If I get divorced here, is there a risk I might lose custody of my children?
Under Sharia law, children remain in the custody of their mother until the age of 11 for boys and 13 for girls. After this age, the father can apply for custody to be returned to him. — Madeleine Mendy
Do I need my own alcohol licence if my husband already has one?
Yes. Since the facility for a husband to provide his wife with an NOC to use his licence was discontinued last year, all non-Muslim expatriates wishing to buy, transport and store alcohol for personal consumption must now have their own licence. Women wishing to apply for one will simply need an NOC from their husband as well as all standard documentation. — Damon Tudor
Who can have an alcohol licence and what does the licence cover?
Alcohol licences are available to non-Muslim expatriates over 21 years of age, resident in Dubai with a monthly salary in excess of Dh3,000 (or women sponsored by husbands earning in excess of Dh3,000). An alcohol licence allows you to legally purchase alcohol from either African&Eastern or MMI, transport it to your home, store it and consume it. Although you can legally buy alcohol without a licence in Umm al Quwain and Ras Al Khaimah, your alcohol licence won’t cover you for transporting it back to Dubai. Remember Sharjah is a dry emirate and transporting alcohol through there is completely illegal. — Damon Tudor
Can I work part-time or freelance for a company while I’m on my husband’s sponsorship?
You may not work from home, even part-time, whilst under your husband’s sponsorship without obtaining a labour card and employment contract with an employer. Depending on the agreement with your employer, as well as the jurisdiction, you may choose to obtain a labour card or a temporary work permit. Both authorisations will allow you to work part-time, and will require your husband to sign a no objection certificate. Should you decide to change your immigration sponsorship to your employer, you can do this. If your employer is based in a free zone within the same emirate, they may transfer your sponsorship to an employment residence permit. Alternatively, if the employer is outside the free zones, then your dependent’s residence permit would have to be cancelled before your employer submits your immigration application. — Marcin Kubarek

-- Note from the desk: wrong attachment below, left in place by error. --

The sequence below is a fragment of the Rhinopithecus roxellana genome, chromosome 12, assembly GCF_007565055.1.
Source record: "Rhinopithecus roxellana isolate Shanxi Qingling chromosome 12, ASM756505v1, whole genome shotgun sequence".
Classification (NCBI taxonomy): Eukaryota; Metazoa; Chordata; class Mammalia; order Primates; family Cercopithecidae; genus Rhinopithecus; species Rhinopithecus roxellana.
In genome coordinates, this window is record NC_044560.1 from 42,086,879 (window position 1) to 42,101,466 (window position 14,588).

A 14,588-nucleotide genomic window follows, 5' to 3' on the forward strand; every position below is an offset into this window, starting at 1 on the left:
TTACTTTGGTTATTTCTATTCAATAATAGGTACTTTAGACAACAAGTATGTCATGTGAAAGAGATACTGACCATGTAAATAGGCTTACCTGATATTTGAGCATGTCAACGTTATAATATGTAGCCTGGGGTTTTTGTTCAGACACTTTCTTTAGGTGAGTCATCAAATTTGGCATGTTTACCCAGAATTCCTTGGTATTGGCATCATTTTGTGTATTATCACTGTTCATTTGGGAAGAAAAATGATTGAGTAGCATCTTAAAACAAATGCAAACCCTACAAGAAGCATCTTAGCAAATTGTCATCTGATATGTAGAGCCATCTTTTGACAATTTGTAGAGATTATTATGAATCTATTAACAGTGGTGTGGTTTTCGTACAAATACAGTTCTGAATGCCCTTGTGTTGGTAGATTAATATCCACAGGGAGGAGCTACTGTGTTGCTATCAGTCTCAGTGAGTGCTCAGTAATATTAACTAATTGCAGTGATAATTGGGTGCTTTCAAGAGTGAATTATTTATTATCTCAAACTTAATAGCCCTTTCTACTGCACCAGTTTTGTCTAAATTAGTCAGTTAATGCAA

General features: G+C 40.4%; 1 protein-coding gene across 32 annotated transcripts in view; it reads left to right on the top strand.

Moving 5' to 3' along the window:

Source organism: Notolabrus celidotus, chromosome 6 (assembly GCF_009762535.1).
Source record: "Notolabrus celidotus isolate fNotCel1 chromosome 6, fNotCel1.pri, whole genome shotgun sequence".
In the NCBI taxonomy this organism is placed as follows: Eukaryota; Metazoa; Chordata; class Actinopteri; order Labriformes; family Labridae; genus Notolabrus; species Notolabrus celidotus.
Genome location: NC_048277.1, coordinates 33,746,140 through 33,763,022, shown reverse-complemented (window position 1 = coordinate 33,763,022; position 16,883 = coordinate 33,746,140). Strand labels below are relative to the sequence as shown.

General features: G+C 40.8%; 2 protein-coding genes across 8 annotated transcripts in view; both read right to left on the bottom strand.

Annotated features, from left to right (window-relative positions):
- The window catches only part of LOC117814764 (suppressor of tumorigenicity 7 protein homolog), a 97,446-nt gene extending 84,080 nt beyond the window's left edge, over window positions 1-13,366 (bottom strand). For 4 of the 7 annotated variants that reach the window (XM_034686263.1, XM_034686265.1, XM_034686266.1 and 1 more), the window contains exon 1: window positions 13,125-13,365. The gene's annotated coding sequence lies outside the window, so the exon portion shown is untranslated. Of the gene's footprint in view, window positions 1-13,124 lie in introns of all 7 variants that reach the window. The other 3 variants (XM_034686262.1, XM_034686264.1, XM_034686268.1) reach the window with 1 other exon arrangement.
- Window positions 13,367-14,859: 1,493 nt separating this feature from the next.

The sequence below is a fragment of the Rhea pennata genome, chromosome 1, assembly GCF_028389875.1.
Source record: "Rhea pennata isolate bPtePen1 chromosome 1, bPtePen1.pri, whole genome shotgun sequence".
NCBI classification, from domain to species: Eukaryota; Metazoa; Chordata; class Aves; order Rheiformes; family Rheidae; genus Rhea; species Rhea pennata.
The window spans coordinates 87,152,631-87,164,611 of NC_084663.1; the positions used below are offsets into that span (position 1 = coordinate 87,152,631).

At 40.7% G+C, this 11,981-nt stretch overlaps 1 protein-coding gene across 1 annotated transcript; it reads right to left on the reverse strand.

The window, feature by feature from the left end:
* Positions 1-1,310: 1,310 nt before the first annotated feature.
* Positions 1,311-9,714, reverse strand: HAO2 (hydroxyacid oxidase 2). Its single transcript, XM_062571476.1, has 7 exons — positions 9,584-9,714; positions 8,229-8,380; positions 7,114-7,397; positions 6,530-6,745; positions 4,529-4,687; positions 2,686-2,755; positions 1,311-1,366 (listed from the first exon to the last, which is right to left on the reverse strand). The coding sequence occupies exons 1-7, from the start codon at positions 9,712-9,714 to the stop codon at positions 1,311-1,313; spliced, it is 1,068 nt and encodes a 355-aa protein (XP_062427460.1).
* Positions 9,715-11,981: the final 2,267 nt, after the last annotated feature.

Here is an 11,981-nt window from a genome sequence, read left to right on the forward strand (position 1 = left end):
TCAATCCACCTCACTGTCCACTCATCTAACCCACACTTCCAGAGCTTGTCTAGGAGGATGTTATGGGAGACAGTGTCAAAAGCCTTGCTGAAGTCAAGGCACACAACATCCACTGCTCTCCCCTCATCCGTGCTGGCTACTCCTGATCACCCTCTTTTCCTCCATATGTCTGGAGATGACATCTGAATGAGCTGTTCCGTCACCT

I want to start my own business from home. Can I do this legally if I’m on my husband’s sponsorship?
Running a business in the UAE requires you to obtain a trade license. You would need to register your business with a selected licensing authority (e.g. a free zone authority or the Department of Economic Development) and obtain the license. Depending on the jurisdiction of your business, you may have to rent an office space, or at least a flexi-desk, so it’s unlikely you could operate entirely from home. Once you’ve been fully set up, you would need to secure appropriate work authorisation which, again, depends on the location of your business. If you’re actively working and managing the business, you would generally be required to change your visa status to that of an employee or investor, under the sponsorship of your newly established entity. Alternatively, subject to the jurisdiction’s regulations, you may be allowed to remain on your husband’s sponsorship, but obtain a labour card through your business entity. In case of applying for a labour card, your husband will be required to provide you with a no objection certificate. — Marcin Kubarek
Can I have my own bank account and credit card if I’m on my husband’s visa and don’t work?
Yes, you can. The terms vary from bank to bank, but it’s definitely possible to have your own account. Emirates NBD, for example, allow you to have your own account as long as a balance of Dh3000 is maintained monthly. You can also have a credit card, as long as a fixed deposit is placed against it. HSBC, meanwhile, allow you to have a savings account with a debit card. With both, there is no need to provide a no objection certificate (NOC) from your husband. That’s, of course, just two examples, but as mentioned the terms really do vary depending on the bank. It’s always best to compare all the options available to you to ensure you get the best product for your needs. — Sonja Stephen
If I lose my job and can’t pay my credit card bills, what happens?
If you find yourself in this position, it’s essential to recognise and acknowledge the fact you have a situation which needs to be dealt with immediately. Burying you head in the sand and hoping it will go away will only make matters worse. Book an appointment with an advisor at a branch of your bank ASAP and explain your situation to them fully. They will then be able to offer guidance and a solution.
If your card has insurance, or if you opted to take out card insurance, some of the outstanding debt may be accounted for by the bank. However, either way the remaining debt will need to be dealt with. If a regular salary stops going into your bank account there will be repercussions, in the form of a charge (which will only increase any outstanding debt) or worse, the whole account and cards being frozen. — Sonja Stephen